5
SOC&101 - Introduction to Sociology
This course is a general survey of sociology, the scientific study of the group life of humans in their environment. The course introduces the basic principles of social relationships, collective behavior, and human interaction. These principles are applied to the study of culture; race, gender, and class inequality; deviance; law; social institutions; and social change.
5
Quantitative 5.0 MATH&141 - Precalculus I
In this course students solve functions, function operations, rational, polynomial, exponential, logarithmic and linear functions and equation solving, function graphs, matrices and determinants, sequences and series.
5
MATH&142 - Precalculus II
Right and oblique triangle trigonometry, circular functions, graphs of trigonometric functions, identities, inverse trig functions, vectors and polar coordinates, and parametric equations
5
MATH&146 - Statistics
This course is designed to teach the student counting rules, probability, mean and standard deviation, graphing, confidence intervals, hypothesis testing and regression analysis. Also applications in business, health and technology
5
MATH&151 - Calculus
Limits and limit laws, continuity, tangents and rates of change, derivatives using definition and differentiation rules for polynomial, exponential, trigonometric, logarithmic and transcendental functions, max/min problems, LHospitals rule, Newtons method and antidifferentiation.
5
MATH&152 - Calculus II
Course content includes the Fundamental Theorem of Calculus, definite and indefinite integrals, methods of integration, applications of integration, and improper integrals. The course also includes an introduction to first order differential equations, antiderivatives, definite and indefinite integrals, and methods of integration.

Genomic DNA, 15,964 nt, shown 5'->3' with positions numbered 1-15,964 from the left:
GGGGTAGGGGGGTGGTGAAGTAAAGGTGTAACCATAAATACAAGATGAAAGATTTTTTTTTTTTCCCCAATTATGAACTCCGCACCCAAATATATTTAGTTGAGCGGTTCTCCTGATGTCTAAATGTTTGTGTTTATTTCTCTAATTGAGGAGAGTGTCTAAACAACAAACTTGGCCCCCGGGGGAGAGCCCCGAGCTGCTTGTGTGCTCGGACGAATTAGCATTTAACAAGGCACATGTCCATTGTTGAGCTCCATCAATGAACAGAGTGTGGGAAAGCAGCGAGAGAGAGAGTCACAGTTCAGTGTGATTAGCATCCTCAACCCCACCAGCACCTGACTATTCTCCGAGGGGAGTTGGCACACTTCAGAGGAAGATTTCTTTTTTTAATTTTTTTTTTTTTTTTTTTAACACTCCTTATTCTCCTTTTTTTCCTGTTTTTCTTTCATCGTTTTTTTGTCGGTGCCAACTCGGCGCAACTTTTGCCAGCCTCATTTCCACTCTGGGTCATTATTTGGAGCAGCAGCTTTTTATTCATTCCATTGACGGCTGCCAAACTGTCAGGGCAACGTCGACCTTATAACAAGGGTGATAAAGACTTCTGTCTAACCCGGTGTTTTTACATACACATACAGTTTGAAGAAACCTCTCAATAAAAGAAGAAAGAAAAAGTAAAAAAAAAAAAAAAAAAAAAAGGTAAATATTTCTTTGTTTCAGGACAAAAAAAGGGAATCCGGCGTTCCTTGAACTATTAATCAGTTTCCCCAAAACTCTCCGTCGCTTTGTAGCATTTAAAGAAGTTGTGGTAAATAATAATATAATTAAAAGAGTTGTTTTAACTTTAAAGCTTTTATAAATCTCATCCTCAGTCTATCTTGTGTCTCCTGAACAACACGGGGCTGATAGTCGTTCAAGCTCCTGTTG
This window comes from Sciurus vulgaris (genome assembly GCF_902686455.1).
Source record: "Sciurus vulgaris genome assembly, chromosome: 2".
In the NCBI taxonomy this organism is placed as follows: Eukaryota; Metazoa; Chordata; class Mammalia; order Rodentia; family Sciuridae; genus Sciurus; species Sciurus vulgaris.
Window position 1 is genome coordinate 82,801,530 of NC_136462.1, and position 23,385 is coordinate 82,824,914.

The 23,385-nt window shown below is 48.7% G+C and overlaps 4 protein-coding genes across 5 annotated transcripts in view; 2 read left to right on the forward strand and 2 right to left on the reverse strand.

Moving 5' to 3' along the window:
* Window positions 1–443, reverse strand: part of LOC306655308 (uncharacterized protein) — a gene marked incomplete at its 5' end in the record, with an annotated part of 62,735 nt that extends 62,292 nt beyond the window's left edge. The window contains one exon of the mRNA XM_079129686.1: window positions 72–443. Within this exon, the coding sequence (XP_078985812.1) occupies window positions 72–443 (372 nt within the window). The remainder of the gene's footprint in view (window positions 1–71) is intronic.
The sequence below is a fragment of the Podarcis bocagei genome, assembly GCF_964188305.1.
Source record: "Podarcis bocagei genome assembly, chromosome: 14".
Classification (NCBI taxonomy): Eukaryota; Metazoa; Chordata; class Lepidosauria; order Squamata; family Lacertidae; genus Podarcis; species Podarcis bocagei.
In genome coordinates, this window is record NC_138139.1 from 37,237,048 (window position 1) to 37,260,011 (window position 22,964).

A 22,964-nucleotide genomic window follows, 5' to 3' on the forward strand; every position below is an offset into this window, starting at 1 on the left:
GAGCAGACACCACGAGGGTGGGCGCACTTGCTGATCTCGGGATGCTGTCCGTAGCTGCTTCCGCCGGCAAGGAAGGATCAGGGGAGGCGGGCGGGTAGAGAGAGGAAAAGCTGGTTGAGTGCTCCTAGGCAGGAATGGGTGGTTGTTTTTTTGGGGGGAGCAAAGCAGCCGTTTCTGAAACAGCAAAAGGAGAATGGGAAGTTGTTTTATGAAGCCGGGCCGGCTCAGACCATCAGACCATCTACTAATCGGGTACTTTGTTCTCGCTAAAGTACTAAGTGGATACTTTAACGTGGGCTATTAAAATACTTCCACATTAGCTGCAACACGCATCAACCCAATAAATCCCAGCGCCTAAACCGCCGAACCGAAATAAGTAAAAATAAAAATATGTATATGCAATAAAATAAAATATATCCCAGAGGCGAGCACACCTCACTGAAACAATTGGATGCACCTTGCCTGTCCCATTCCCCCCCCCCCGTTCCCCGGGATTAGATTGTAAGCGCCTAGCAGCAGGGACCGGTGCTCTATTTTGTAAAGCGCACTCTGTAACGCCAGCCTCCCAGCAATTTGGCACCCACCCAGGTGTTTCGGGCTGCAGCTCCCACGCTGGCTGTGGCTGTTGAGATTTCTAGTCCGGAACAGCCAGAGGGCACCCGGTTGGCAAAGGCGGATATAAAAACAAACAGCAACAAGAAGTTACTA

5
MATH&153 - Calculus III
Emphasizes the study of infinite sequences and series including power series. Topics include plane analytic geometry, graphing in polar coordinates, and an introduction to vectors.
5
MATH171 - Technical Math
Application of linear and quadratic equations, systems of equations, geometry and trigonometry and vectors and their applications in the technical workplace.
5
MATH172 - Business Math
Equation solving, exponents, markup, income tax, compoung interst, logarithms and finding time, annuities, amoritization and business statistics.
5
Math173 - Mathematic Concepts for Child Care/Early Education
Mathematics for Early Childhood Educators focuses on the conceptual understanding, connections between and the application of math concepts. Concepts include number systems and computation, geometry, measurement, data analysis, probability and statistics, and problem solving. Emphasis is placed on the ability to communicate mathematical concepts in ways appropriate for young children.
5

Required Coursework

Course ID Title Prerequisites Credits
ACCT&201 ACCT&201 - Principles of Accounting I
An introduction to the concepts and methods underlying the preparation of corporate financial statements using generally accepted accounting principles. Topics covered include the accounting cycle, cash, and receivables.
5
ACCT&202 ACCT&202 - Principles of Accounting II